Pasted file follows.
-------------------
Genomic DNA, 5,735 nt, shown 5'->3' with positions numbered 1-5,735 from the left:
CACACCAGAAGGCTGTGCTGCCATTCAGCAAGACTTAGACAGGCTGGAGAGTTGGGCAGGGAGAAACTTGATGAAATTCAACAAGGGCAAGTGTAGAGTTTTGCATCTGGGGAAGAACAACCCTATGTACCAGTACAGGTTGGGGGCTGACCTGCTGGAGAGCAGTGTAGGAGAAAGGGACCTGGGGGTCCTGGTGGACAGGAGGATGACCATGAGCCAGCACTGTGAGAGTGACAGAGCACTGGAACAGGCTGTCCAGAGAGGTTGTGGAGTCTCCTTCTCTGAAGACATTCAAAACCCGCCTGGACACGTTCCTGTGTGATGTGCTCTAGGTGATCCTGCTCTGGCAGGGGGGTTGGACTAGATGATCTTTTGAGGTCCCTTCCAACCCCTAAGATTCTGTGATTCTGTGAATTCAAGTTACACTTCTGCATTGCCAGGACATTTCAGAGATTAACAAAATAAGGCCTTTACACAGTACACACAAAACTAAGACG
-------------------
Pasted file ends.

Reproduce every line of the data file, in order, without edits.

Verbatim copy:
Genomic DNA, 5,735 nt, shown 5'->3' with positions numbered 1-5,735 from the left:
CACACCAGAAGGCTGTGCTGCCATTCAGCAAGACTTAGACAGGCTGGAGAGTTGGGCAGGGAGAAACTTGATGAAATTCAACAAGGGCAAGTGTAGAGTTTTGCATCTGGGGAAGAACAACCCTATGTACCAGTACAGGTTGGGGGCTGACCTGCTGGAGAGCAGTGTAGGAGAAAGGGACCTGGGGGTCCTGGTGGACAGGAGGATGACCATGAGCCAGCACTGTGAGAGTGACAGAGCACTGGAACAGGCTGTCCAGAGAGGTTGTGGAGTCTCCTTCTCTGAAGACATTCAAAACCCGCCTGGACACGTTCCTGTGTGATGTGCTCTAGGTGATCCTGCTCTGGCAGGGGGGTTGGACTAGATGATCTTTTGAGGTCCCTTCCAACCCCTAAGATTCTGTGATTCTGTGAATTCAAGTTACACTTCTGCATTGCCAGGACATTTCAGAGATTAACAAAATAAGGCCTTTACACAGTACACACAAAACTAAGACG